I plan on calling a plumber, but in the meantime curiosity is killing me. My laundry is upstairs. Currently I installed a new washer. Everything has worked fine except last night I noticed some water damage along where the wall meets the ceiling, directly under my washer. There isn't any leaking under or around the washer. I have a standard drain in the wall (shown in picture one) which seems to be working fine. Also, I have a horizontal pipe running out of the wall and emptying into a floor drain. Upon closer inspection, this floor drain was backed up with water. I've never seen water dripping from the pipe into the drain, nor have I ever seen water in the pipe. I've ran the washer, flushed every toilet upstairs, ran every sink upstairs, and every bath tub upstairs and nothing effects neither the backed up water in the drain or the pipe coming out of the wall into the drain. Also, I've tried running a coat hanger and it seems to just get stuck at what looks like a 90 degree turn in the drain pipe about 6-8" down. Also, I measured the spot where the leak in the ceiling is and it's exactly where this drain is. My questions: what's the purpose of this drain? I know a lot of upstairs washrooms have drains in case of an emergency, but what's the pipe for? Is the clogged drain likely the culprit of my ceiling leak? Thanks and any help would be appreciated.
1. The obvious question is: Referring to the pipe in Picture AG30o, does the pipe continue horizontally through the wall, and if so, what's on the other side of that wall? If not, is there a floor above, and if so, what's above your laundry room?
(Is it possible that this pipe carryies condensate from an air conditioner or water leakage from a hot water heater?)
2. The problem I've found with floor drains in laundry rooms is that they seldom get used, and the result is that they'd get clogged up with lint and dirt that falls on the floor. If I were you, I would take a wet/dry vaccuum cleaner and put the suction hose right over that floor drain. Hopefully, you can suck the clog out of that drain line.
Have you contacted the previous owner of the house to find out what that pipe is all about?This message has been edited. Last edited by: Nestor,
Go on the roof and check the seal around the vent pipe coming through the roof in that area.
It's very common to have the seal fail and water can then run down the PVC pipe and ends up causing damage around the base of the wall.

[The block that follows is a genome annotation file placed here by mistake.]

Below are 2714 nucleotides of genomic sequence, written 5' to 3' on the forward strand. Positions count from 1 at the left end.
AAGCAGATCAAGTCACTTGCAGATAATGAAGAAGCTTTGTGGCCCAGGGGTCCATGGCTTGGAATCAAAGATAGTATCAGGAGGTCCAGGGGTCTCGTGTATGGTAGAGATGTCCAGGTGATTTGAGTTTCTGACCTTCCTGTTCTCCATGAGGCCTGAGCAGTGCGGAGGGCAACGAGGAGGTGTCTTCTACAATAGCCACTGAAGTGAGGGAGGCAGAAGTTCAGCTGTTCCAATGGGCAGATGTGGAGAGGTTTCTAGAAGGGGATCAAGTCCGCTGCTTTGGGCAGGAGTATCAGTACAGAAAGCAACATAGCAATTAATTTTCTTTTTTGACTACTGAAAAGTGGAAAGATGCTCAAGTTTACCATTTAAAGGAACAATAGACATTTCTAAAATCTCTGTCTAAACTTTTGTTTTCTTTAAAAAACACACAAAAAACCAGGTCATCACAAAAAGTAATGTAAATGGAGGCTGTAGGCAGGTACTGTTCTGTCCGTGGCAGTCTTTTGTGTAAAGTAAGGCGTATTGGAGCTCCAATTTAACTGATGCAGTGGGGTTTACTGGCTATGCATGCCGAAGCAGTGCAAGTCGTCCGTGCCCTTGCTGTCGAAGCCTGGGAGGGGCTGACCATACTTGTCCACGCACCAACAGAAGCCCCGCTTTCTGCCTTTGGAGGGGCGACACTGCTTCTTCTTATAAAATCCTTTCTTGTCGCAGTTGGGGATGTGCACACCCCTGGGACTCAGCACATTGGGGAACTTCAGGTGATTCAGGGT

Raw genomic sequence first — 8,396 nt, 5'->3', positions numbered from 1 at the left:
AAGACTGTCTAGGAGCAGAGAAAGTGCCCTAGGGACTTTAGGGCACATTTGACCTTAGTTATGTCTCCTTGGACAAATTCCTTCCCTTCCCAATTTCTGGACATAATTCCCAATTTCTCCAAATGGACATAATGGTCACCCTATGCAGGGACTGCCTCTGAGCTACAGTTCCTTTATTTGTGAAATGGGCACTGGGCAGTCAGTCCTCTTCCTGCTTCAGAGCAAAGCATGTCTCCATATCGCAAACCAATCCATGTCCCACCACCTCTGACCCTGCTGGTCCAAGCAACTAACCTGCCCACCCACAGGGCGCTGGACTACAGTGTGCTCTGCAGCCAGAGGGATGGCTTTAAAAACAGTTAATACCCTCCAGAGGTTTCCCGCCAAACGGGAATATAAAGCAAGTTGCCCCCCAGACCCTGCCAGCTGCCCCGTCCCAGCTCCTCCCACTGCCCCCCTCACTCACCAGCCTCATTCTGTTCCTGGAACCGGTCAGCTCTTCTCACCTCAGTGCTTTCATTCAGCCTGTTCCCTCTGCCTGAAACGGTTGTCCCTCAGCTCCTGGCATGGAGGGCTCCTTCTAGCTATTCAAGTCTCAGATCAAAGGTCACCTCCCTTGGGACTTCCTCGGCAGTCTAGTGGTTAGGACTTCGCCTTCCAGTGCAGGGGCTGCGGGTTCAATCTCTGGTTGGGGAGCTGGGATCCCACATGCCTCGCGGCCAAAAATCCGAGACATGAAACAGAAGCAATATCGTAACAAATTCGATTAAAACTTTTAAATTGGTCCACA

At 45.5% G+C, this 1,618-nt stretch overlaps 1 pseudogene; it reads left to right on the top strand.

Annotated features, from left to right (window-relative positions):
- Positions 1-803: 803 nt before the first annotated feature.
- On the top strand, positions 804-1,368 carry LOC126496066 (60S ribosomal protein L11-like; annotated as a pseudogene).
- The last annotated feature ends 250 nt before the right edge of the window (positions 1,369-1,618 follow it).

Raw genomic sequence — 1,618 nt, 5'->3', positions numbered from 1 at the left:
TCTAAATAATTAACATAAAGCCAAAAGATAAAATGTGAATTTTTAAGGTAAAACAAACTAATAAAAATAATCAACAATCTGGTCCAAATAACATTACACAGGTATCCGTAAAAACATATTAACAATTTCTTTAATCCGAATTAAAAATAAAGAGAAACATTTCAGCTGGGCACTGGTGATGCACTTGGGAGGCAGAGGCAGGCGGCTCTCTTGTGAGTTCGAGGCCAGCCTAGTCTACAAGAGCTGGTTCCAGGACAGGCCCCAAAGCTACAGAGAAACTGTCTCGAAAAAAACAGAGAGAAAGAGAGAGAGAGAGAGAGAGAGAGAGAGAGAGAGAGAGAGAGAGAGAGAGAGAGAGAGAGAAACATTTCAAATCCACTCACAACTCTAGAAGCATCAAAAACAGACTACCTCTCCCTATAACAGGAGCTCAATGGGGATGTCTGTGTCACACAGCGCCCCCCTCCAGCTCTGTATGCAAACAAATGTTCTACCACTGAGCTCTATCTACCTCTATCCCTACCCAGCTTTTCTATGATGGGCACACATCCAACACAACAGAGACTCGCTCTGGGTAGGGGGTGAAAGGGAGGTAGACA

They make a very simple to install rubber ring that just slips over the PVC pipe that's made to fit tight on the pipe and is made much bigger then the old seal so you do not even have to mess with the shingles trying to change the whole roof jack.
DO NOT JUST TRY AND CAULK AROUND THE OLD SEAL! Your just going to make a big mess and make it harder to repair it right.
get some white cloth, paper towels, etc... and squirt some food coloring into a glass of water. put the cloth between the silly pipe and the floor drain. pour the water into the washer station's drain slot.
if it comes out of the silly pipe and colors the white cloth, you have a stupid DON'T-it-yourself job here.
let us count the ways this is wrong as you run a snake down that floor drain to get it cleared....
(1) there are so many ways to flood the laundry room here I can't count them all. every pipe should be firmly connected to something that leads to the right place.
(2) and the right place comes from the basics of plumbing. the basics of plumbing are three... water goes up, (!) goes down, and (the gas) goes out the roof. as long as each item does only that, you should be legal.
(3) the minimum drain size for a washer drain is an inch and a half, for the spin cycle or a broken inlet valve will allow enough water to flow fast enough to require at least that large a pipe to drain it reliably.
(4) and there needs to be air after water... the weight of water running down the line is such that it will pull the safety water out of drain traps, letting flammable and suffocating fumes into the house from the sewer. air after water is provided legally by a vent line no smaller than the drain, going up through the roof. pouring water into a floor drain because you can't figure out how to cut drywall and glue pipe does not do that, it just provides an air break so you can't siphon sludge back into the washer.
it's all bad. what should be done is to open up the wall carefully so you don't cut any pipes or wires, after verifying the drain is wrong, open a little ceiling below if needed, drill a hole, and run a pipe and a waste T into existing drainage.
if the floor drain is now snaked and running clear, try the colored water test.
sig: if this is a new economy, how come they still want my old-fashioned money?
For general message board help, click the tab labeled "Tools," and choose "Help" from the dropdown menu.